Gauntlet Gallery in San Fransisco is currently showing two exhibitions that celebrate both the analogue and the digital side of the artistic spectrum.
Mike Egan’s (interviewed) solo exhibition Live Fast, Die Faster continues his heavily stylised and instantly recognisable series of paintings inspired by German Expressionism, Day of the Dead imagery and his former career as an embalmer and funeral director. The Pittsburgh-based artist’s subject matter celebrates both life and death in equal measure. Amidst the chaos of the the skeletal figures and devils that features so prominently within his output, a lot of hope is to be found. Life grows from the death in the plant forms he uses to frame the figures he depicts, and a healthy dose of humor in the form of pop culture references are interwoven throughout the work. Egan often uses text to reinforce the narrative of his paintings, combined with religious symbolism in the form of iconography and anecdote. In addition to the series of acrylic and shellac paintings on panel, he completed his installation with a series of painted coffins and a mural.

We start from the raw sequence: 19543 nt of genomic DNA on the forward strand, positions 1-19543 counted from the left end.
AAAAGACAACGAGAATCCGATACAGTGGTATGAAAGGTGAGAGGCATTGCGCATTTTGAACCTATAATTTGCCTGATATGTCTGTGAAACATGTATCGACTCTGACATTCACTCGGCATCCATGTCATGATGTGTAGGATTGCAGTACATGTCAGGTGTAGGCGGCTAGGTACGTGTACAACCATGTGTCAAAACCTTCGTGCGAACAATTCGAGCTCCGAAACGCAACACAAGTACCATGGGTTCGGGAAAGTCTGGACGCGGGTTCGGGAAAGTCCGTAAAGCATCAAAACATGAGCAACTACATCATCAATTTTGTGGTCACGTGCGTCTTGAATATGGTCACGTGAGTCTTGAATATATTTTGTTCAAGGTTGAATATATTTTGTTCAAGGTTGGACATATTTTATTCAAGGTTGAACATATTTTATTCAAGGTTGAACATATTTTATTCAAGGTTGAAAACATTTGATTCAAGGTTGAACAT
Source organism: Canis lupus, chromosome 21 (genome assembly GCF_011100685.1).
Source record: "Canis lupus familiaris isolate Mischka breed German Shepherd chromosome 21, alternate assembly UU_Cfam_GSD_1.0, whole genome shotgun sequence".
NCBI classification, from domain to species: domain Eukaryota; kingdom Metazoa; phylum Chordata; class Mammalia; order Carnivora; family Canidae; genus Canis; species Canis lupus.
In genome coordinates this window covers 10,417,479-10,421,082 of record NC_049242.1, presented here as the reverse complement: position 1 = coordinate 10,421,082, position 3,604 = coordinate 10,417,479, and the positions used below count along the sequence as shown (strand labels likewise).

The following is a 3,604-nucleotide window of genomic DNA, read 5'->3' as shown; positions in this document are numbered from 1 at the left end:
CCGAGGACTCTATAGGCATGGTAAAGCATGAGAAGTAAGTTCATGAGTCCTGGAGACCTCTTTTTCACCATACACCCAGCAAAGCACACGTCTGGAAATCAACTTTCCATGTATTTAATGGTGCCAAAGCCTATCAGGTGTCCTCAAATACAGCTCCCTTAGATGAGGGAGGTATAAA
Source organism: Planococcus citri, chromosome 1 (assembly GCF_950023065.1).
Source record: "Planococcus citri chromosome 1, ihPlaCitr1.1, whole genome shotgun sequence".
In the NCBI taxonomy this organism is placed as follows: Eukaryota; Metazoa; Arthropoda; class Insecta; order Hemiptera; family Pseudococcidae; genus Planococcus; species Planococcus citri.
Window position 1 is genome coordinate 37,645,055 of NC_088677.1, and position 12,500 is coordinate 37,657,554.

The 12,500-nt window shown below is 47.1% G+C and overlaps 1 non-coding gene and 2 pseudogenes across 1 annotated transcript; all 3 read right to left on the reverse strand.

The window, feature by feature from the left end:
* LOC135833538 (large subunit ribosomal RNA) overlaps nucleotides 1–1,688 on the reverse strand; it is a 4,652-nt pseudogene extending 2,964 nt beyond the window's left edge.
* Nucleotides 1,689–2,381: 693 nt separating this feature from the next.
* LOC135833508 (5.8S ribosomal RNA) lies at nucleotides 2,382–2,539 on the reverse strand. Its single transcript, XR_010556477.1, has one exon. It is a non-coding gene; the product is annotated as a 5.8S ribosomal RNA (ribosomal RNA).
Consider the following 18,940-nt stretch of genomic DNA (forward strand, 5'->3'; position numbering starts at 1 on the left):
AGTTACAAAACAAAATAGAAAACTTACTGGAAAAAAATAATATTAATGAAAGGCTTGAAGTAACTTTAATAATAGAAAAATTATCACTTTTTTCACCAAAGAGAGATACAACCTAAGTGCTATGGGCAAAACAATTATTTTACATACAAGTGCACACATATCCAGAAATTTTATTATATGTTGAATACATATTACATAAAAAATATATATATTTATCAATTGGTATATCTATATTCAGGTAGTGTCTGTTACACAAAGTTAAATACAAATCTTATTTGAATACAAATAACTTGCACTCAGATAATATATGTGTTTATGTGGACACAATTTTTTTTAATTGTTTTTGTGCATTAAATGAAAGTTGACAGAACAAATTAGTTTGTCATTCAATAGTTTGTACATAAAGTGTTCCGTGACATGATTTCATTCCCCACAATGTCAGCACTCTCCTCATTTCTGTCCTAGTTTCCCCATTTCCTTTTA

Hollis Brown Thornton is based out of North Carolina, and the Star Wars themed works featured in A Long Time Ago embrace digital manipulation of imagery ingrained within popular culture. The title of the exhibition refers back to the origins of the imagery used – the pixelation takes us back to the golden age of 8-bit technology, which was of course emerging at a similar time as the original Star Wars movies. Thornton presents his work on canvas using a combination of acrylic paint and pigment transfer.
Fittingly with Egan’s work, the exhibitions close this Saturday 31st October – on Halloween.
Discuss Mike Egan here.